Life & Culture

Making Horrible Histories into comedy gold

Songwriter Dave Cohen had a key part in the hit BBC children's show


Dave Cohen has been in the comedy business for 30 years, writing for such shows as Spitting Image and Have I Got News for You. But lampooning politicians or celebrities is not his greatest claim to fame.

He is one of the team that turned Horrible Histories, the BBC’s comic raid on the past, into classic children’s television. The CBBC series — based on Terry Deary’s books — was the first children’s programme to be named best sketch show in the British Comedy Awards.

One of the highlights of the show — whose fifth and final series ended this year — were the songs parodying historical characters in contemporary pop genres. The Leeds-born comic, who is now 55, wrote the lyrics to most of them. There was Charles II rapping as the “King of Bling” or Charles Dickens as Morrissey.

“The thing that I love more than anything,” he said, “is writing songs — to be able to tell a story in three minutes and 200 words.”

When he was recruited for the show, he was “quite nervous”, not having written for children before. “You don’t write a lot differently — you take the swearing out and certain subjects you can’t talk about. Writing jokes for eight to 12 year olds is not a problem because I have got a fairly puerile sense of humour. The whole premise of the show is horrible history — goo and muck, and heads being chopped off, and blood and gore.”

But there was no room to take historical liberties. “There would be times when I’d have a joke in the song and they’d say you can’t have that, it’s not quite accurate enough,” he said.

In fact, the first song he recalls being asked to write was about debunking myths. “The first series showed the influence of Terry Deary’s book. Terry had this bee in his bonnet about all the lies that got told at school.”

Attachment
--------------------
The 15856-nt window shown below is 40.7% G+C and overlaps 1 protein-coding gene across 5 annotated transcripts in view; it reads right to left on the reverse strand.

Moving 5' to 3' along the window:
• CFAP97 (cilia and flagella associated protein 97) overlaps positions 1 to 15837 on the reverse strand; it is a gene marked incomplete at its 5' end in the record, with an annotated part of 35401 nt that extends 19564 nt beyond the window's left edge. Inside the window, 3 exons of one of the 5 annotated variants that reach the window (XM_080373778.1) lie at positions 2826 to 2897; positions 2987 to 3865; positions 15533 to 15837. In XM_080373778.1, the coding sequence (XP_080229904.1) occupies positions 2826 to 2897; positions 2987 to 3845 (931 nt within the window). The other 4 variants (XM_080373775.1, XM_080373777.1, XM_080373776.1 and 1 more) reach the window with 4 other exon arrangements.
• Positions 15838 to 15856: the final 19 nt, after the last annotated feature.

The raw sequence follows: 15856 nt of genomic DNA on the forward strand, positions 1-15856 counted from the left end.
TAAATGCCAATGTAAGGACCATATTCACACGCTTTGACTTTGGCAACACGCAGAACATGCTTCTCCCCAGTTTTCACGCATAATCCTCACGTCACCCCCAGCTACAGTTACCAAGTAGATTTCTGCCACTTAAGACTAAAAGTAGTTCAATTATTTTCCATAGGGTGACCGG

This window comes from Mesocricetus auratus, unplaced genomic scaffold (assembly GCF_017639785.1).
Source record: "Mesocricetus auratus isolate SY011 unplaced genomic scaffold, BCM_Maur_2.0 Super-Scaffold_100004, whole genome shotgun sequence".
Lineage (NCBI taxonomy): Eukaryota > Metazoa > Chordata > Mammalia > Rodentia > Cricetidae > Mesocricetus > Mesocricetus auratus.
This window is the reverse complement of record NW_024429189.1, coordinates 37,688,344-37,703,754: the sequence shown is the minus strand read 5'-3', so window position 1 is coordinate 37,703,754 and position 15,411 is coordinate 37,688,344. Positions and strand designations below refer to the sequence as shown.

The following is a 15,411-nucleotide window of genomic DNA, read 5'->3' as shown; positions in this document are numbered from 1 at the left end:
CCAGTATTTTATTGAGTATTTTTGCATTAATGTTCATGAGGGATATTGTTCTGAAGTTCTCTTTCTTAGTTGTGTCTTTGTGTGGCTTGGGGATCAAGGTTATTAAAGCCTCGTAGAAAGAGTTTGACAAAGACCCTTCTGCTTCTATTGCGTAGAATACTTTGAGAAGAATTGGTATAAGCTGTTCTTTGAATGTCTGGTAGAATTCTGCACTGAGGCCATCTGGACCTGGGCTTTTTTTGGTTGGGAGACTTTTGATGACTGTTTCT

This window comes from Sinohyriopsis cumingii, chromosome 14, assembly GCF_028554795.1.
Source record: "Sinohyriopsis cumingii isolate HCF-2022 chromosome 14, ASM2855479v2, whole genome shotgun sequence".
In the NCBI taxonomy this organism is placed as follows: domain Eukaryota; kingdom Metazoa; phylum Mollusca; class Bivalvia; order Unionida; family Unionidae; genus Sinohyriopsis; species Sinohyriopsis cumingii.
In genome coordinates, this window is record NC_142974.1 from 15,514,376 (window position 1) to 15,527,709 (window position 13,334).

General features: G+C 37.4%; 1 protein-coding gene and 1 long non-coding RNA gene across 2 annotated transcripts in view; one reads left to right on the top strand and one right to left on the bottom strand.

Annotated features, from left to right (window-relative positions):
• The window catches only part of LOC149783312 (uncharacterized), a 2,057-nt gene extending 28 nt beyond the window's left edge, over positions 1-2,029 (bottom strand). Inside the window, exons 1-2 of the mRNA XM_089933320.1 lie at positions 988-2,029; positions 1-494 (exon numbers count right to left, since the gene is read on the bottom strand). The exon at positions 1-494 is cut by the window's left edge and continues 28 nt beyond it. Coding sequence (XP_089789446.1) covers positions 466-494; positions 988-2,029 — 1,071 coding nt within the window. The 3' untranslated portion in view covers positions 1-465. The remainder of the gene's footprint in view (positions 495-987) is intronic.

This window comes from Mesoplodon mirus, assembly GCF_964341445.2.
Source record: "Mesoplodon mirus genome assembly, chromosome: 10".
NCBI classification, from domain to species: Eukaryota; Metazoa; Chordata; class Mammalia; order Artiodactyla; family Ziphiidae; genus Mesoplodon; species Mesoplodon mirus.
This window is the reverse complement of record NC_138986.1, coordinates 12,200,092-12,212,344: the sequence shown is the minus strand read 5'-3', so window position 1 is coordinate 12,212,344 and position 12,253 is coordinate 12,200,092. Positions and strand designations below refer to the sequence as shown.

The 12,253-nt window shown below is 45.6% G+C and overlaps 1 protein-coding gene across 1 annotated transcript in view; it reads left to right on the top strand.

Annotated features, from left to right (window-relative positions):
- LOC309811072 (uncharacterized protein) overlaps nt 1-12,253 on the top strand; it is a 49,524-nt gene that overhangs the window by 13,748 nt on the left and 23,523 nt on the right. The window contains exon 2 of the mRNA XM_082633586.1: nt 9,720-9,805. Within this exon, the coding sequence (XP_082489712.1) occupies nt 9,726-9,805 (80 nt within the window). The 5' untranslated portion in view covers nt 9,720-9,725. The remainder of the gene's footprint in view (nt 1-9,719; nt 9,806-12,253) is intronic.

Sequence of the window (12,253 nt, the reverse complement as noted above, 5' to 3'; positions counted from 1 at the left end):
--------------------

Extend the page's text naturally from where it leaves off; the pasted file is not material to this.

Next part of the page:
Part of one verse in the song went: “I’m afraid I must confess/ Though Dick Turpin was a highwayman/ He never owned Black Bess.”

It was when parents of his youthful audience began stopping the father-of-three at the school gates and asked him if he had written a particular song that the programme’s popularity dawned on him.

He will talk about the show, and his new book, “How To Be Averagely Successful at Comedy”, at the Limmud conference the week after next. Coincidentally, another Jewish comic-song writer, Daniel Cainer — who will be performing his “Jewish Chronicles” at Limmud — also hails from Leeds, although the two only met a couple of years ago.

Cohen’s career has followed a marked different path from his siblings — his brother Rabbi Reuven Cohen is youth director of Leeds Lubavitch, while his sister, Ruth Bell, also Lubavitch, runs the Jewish Heritage Centre there. Religiously, he has diverged from them too, being involved in a new Liberal Jewish group in Crouch End, the North London district where he now lives.